It’s World Series time. Although I don’t follow baseball like I once did,* I love the game—or the idea of it, anyway—in all its iterations, from T-ball to empty lot pick-up games to the thrill of major league play.
I remember a discussion I had not so long ago with Tim and Reeve: What is the single most important position on a baseball team? Impossible question to answer, of course, but we tried. Yes, pitchers are crucial and good fielding is necessary and heavy hitters important. But the unsung hero, we decided—as well as the toughest position to play—is the catcher. Think about it. The catcher monitors what’s happening across the whole field, keeping an eye on teammates and opponents, calling the pitches, calming the pitcher, protecting home . . . all while squatting for ridiculously long periods of time.
Since I love metaphor, this, of course, isn’t really about baseball, or the World Series, or even catchers, per se. It’s my meandering attempt to make a case for the parent as unsung hero playing that very important, toughest position on the field.
As parents of a newborn, we are constantly on the alert, catching the pitches thrown by our baby. Cry of hunger? Caught it! Dirty diaper? Got it. Howl of pain? On it. And the pitches come, fast and furious. As the child grows, the changeup pitches start. Skinned knee? OK. Hurt feelings? There. Lost pet? Caught.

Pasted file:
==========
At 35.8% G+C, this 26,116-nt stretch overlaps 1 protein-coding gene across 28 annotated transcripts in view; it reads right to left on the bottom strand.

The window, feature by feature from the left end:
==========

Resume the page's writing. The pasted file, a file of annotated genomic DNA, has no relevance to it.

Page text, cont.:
With time, the throws are fewer and further between, until the day comes when we realize the young hurler of curve balls, spit balls, screwballs has stopped throwing our way and has, say, moved on to the batters’ box. . .
My glove’s been down for a while now. I keep it within reach, since the balls still come, just not as frequently as in the old days. And a little harder to predict, maybe, when they do come: knuckleballs relating to school and career, relationships, finances, matters of the heart. . . But I’m still snagging them. Tim, too. We’re still monitoring, calling, calming, protecting—even as our catching prowess is, thankfully, needed less and less.
What a beautiful game.
* Back in the day (i.e. 1977-79) I was a high school student and sportswriter/photographer for The Delta Democrat-Times. Actually a stringer, I covered my school, Leland High, in all sports-related competition. (I have a strong sense-memory of sitting in the LHS team dugout with the stat book and my Nikon F1 with the killer telephoto lens, wearing sandals just once before learning about the seemingly inherent need of baseball players of all ages to chew tobacco in the dugout—and the correlating ensuing need to spit indiscriminately.)
Photo: My glove at rest. Teammate and co-catcher Tim in the background.
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